Skip to main content Accesibility Help
×
×
Home
  • Get access
    Check if you have access via personal or institutional login
  • Cited by 2
  • Cited by
    This chapter has been cited by the following publications. This list is generated based on data provided by CrossRef.

    Lyvers, Michael Jamieson, Reuben and Thorberg, Fred Arne 2013. Risky Cannabis Use is Associated with Alexithymia, Frontal Lobe Dysfunction, and Impulsivity in Young Adult Cannabis Users. Journal of Psychoactive Drugs, Vol. 45, Issue. 5, p. 394.

    Bedi, G. and Redman, J. 2008. Ecstasy use and higher-level cognitive functions: weak effects of ecstasy after control for potential confounds. Psychological Medicine, Vol. 38, Issue. 09,

    ×
  • Print publication year: 2004
  • Online publication date: December 2009

13 - Residual cognitive effects of long-term cannabis use

Summary

Introduction

Previous chapters of this book have addressed the question of whether cannabis can cause or potentiate frank psychiatric syndromes such as psychotic disorders. Of course, the great majority of cannabis users, including even those who have used cannabis for decades, do not appear to exhibit serious psychiatric disorders (Gruber and Pope, 1996; Johns, 2001). But what about more subtle impairments? Do long-term heavy cannabis users experience residual deficits in cognition, even if they stop using cannabis for a substantial period?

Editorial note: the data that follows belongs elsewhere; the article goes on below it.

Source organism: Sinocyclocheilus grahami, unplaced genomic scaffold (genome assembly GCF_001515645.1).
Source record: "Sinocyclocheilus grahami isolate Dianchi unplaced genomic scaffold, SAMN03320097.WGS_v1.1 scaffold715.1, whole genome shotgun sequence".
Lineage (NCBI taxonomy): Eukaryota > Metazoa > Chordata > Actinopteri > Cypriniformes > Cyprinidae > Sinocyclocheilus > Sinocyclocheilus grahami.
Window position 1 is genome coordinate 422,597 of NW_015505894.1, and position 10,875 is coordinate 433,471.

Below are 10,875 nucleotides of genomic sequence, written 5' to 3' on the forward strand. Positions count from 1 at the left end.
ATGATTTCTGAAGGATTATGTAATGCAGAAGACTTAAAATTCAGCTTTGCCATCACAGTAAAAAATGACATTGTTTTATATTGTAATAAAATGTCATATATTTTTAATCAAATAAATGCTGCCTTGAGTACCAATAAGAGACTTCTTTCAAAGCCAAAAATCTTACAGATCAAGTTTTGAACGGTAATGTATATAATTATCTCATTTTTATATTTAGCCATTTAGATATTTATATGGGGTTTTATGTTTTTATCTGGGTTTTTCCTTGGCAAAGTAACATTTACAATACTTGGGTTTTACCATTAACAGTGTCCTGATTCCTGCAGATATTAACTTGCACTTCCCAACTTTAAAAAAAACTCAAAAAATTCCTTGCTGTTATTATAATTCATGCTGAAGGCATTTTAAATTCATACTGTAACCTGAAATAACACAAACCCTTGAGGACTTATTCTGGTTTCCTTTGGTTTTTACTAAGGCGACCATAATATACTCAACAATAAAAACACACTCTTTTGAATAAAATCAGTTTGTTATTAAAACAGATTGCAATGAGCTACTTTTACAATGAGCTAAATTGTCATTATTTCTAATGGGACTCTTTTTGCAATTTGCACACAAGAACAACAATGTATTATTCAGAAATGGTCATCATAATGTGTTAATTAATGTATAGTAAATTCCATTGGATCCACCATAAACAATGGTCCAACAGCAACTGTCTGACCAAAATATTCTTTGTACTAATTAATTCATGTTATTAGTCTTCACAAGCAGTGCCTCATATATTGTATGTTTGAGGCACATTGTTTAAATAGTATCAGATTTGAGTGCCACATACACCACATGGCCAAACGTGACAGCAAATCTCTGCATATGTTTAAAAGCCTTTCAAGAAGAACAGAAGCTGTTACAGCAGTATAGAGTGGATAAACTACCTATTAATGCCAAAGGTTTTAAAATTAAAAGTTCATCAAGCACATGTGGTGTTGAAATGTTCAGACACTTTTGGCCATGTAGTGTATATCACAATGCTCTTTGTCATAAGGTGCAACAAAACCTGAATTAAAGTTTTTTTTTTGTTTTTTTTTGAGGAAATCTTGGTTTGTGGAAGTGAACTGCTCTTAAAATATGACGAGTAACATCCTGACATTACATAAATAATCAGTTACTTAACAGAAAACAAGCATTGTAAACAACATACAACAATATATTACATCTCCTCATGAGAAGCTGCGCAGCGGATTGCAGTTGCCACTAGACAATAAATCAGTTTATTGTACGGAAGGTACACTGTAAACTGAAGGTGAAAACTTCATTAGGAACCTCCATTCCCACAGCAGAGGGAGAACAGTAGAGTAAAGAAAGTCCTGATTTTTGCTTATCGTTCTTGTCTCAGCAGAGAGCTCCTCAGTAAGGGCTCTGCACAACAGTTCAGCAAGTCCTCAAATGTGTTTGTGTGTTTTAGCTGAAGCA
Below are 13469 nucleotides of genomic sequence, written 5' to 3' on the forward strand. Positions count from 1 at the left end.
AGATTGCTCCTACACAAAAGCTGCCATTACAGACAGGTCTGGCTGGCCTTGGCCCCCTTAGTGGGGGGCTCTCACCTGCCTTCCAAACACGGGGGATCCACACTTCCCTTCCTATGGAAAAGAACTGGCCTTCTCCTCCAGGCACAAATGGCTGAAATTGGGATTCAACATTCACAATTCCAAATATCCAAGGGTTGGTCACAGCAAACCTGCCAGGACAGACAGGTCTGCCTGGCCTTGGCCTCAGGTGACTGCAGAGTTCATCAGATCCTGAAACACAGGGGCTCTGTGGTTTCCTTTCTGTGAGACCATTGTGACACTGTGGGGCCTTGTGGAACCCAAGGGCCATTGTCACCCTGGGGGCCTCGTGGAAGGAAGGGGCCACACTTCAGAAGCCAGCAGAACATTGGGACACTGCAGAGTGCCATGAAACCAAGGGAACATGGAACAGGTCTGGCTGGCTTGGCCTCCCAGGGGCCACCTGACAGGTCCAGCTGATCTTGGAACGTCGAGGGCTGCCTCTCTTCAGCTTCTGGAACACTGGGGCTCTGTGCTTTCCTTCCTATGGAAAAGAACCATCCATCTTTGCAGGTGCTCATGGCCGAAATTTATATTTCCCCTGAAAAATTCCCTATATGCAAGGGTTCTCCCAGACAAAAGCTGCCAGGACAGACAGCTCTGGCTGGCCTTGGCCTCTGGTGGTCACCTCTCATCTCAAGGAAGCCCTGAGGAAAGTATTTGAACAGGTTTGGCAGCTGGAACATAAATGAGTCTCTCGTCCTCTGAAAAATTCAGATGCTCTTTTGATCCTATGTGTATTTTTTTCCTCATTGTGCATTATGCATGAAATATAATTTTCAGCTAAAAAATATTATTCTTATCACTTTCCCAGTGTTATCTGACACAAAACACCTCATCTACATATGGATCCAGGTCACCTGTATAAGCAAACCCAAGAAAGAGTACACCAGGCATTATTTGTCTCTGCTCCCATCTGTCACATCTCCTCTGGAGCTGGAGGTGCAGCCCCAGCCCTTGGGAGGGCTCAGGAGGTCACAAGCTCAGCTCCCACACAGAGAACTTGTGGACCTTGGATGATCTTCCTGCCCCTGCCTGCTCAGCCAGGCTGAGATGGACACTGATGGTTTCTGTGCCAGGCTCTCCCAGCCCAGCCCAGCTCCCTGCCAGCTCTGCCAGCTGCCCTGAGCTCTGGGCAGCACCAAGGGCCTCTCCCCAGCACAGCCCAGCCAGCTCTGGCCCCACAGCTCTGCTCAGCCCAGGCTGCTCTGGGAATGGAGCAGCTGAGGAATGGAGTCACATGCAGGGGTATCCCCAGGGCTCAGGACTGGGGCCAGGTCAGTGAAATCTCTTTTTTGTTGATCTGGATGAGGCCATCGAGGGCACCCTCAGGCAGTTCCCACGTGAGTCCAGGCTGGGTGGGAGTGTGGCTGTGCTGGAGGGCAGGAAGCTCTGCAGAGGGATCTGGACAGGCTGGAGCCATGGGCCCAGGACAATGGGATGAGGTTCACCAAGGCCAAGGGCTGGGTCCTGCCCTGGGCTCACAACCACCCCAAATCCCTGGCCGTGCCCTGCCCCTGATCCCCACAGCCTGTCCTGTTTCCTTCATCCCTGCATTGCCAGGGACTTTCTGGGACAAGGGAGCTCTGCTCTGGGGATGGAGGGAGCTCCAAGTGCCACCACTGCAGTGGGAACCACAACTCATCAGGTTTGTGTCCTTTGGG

This question has proven surprisingly difficult to answer, largely because of the formidable methodological problems confronting studies in this area. Although many of these same problems have been mentioned elsewhere in this volume, it is important to review them once again here. First, there is the problem of defining a ‘residual effect’. Presumably a ‘residual effect’ is an effect that persists after acute intoxication with cannabis has cleared. But how long an interval should be allowed between the last episode of cannabis use and the time of evaluation? Elsewhere (Pope et al., 2001a), we have suggested that effects present hours or days after last cannabis use, when cannabinoids are still present in the central nervous system (CNS), should be considered separately as ‘short-term residual effects’. In heavy cannabis users, such short-term effects may persist for many days or even weeks, since these individuals gradually accumulate a large burden of Δ9-tetrahydrocannabinol (Δ9-THC) in body fat stores, and this residue is only slowly excreted (Ashton, 2001).